The premier franchise event in the Middle East, the World Franchise Forum and Exhibition 2016, was held recently in Dubai with the aim of capitalizing on the region’s substantial potential for franchising and providing a platform for global brands seeking to carve a niche in the regional franchise industry.
“Dubai became the perfect venue for the forum and exhibition as the emirate serves as the focal point of robust business activities across the region,” World Franchise Associates Chief Operating Officer Sary Hamway told Gulf News Journal. "The extremely successful 2016 edition was almost 10 times bigger than the first one launched eight years ago. We are confident that we can further increase the number of our exhibitors, visitors, participating brands and investors in our event’s future editions.”
Most of the premium brands have already established their presence in the Middle East-North Africa region. Franchising offers these international brands an opportunity to expand and carve their niche in the regional market, with its business model having been proven to be highly successful.
‘’The event significantly contributes to the regional franchising market’s growth, which is now increasing at a minimum of 20 percent per year,’’ Hamway said. “Additionally, we will introduce new relevant topics such as women in franchising, how to support small- and medium-size business, and micro-franchising, among others, as part of our contribution to the growing franchise industry in the region.’’
The Middle East’s franchising industry is expected to continue to grow in the long term. In the Gulf Cooperation Council, the United Arab Emirates (UAE) market is geographically smaller compared to Saudi Arabia, but it has more franchise brands than any other country in the region. This can be attributed to the vision of the UAE leaders, the country’s investments in large-scale and modern infrastructure projects, and superb government services that meet international standards.
Though the UAE market is the most business friendly in the region, Hamway said two key areas still require further development. First is the legislation. Franchising falls under the UAE's Agency Law, which applies to most commercial activities and is well respected when it comes to distributorship. Franchising in itself, however, is a unique segment that requires specific and dedicated franchising regulations to protect the interest of all parties involved.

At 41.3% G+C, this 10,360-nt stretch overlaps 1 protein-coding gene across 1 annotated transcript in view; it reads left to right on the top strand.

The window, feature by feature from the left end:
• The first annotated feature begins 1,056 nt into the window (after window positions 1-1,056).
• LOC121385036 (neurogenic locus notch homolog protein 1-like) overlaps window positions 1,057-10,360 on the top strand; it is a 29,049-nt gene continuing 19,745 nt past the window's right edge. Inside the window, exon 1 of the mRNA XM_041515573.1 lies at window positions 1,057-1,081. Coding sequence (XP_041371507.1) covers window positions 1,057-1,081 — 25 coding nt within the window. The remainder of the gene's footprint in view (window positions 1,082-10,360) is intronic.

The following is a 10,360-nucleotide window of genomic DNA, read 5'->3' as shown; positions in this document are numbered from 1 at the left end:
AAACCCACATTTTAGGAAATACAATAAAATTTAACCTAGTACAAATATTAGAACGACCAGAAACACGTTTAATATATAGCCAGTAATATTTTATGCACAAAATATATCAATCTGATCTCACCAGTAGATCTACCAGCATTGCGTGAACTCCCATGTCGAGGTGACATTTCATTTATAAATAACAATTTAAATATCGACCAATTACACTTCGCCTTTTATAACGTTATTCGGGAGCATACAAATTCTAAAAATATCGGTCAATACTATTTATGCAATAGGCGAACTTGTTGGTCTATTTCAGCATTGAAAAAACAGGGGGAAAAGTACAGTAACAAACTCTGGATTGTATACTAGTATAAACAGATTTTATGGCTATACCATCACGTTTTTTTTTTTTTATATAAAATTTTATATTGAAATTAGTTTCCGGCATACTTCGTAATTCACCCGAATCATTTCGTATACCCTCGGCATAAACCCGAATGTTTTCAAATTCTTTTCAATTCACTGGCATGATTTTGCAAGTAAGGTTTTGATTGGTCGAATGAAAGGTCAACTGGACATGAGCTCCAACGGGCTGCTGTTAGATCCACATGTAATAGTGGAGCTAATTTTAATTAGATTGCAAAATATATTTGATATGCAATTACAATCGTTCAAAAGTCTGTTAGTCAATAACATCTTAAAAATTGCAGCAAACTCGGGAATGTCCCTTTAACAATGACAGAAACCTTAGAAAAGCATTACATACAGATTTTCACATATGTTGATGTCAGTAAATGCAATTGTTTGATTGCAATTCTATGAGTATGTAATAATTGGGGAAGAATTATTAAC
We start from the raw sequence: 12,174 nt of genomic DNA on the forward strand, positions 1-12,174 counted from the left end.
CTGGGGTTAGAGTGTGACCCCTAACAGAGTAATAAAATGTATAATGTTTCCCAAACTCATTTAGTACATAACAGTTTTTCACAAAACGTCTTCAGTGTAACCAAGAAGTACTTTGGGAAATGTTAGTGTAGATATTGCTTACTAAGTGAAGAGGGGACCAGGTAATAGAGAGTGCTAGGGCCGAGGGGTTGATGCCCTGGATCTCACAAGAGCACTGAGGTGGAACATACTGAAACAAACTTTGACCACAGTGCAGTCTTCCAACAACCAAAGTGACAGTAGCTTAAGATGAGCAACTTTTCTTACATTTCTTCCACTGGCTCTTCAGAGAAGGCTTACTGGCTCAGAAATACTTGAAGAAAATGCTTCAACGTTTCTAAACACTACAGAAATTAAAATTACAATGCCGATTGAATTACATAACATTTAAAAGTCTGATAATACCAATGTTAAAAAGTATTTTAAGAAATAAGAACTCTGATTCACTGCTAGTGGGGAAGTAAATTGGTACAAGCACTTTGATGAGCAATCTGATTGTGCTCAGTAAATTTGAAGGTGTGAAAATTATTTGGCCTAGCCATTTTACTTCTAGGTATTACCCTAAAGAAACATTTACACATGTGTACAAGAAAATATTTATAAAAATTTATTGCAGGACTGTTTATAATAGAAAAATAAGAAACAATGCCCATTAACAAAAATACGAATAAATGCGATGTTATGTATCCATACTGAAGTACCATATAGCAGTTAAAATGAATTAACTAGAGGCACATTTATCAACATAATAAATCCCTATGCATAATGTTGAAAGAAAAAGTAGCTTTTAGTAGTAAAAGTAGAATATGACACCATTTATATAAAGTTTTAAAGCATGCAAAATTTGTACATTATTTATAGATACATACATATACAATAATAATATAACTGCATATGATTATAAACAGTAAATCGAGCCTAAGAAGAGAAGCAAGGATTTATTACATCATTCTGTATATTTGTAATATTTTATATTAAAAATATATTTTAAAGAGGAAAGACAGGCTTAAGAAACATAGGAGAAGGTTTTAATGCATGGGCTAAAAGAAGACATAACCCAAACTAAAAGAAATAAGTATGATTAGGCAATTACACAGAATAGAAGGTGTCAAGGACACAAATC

The second challenge is for UAE banks to embrace the idea of franchising and, thus, provide banking products and services specific to the franchise industry much like in sectors such as real estate and automotive.
“For example, many major banks in the U.K. have established a dedicated franchise department to assist franchisees and local franchisors,” Hamway said. “Unfortunately, this kind of service is not yet available in the UAE. Generally speaking, if all essential elements for success are in place such as good location, excellent management team, smooth operations and modern management systems, a good franchise should generate a 20 percent return on investment every year.’’
There are many new developments in the franchising industry in the region, in which digital and social media play a significant role. Food and beverage, retail, fashion, and health and beauty have been effectively leveraging social media networks to promote their products and services and widen their reach.
‘’The marketing tools have transitioned from traditional to digital, with many brands now heavily relying on social networks for their promotional activities, and other initiatives aimed at gaining customer loyalty and generating repeat business,’’ Hamway said.
The forum intends to incorporate a separate section in the future for small and micro businesses in recognition of their huge economic contributions, and provide a pavilion offering relevant seminars and presentations to help them understand franchising.
‘’This is important especially since major industry players have been dominating the regional franchising sector,” Hamway said. “Small entrepreneurs need all the help they could get to become successful and compete with large companies. Being born and raised in the region, I have personally witnessed the positive economic impact of franchising, especially in terms of providing jobs to fresh graduates and young entrepreneurs.’’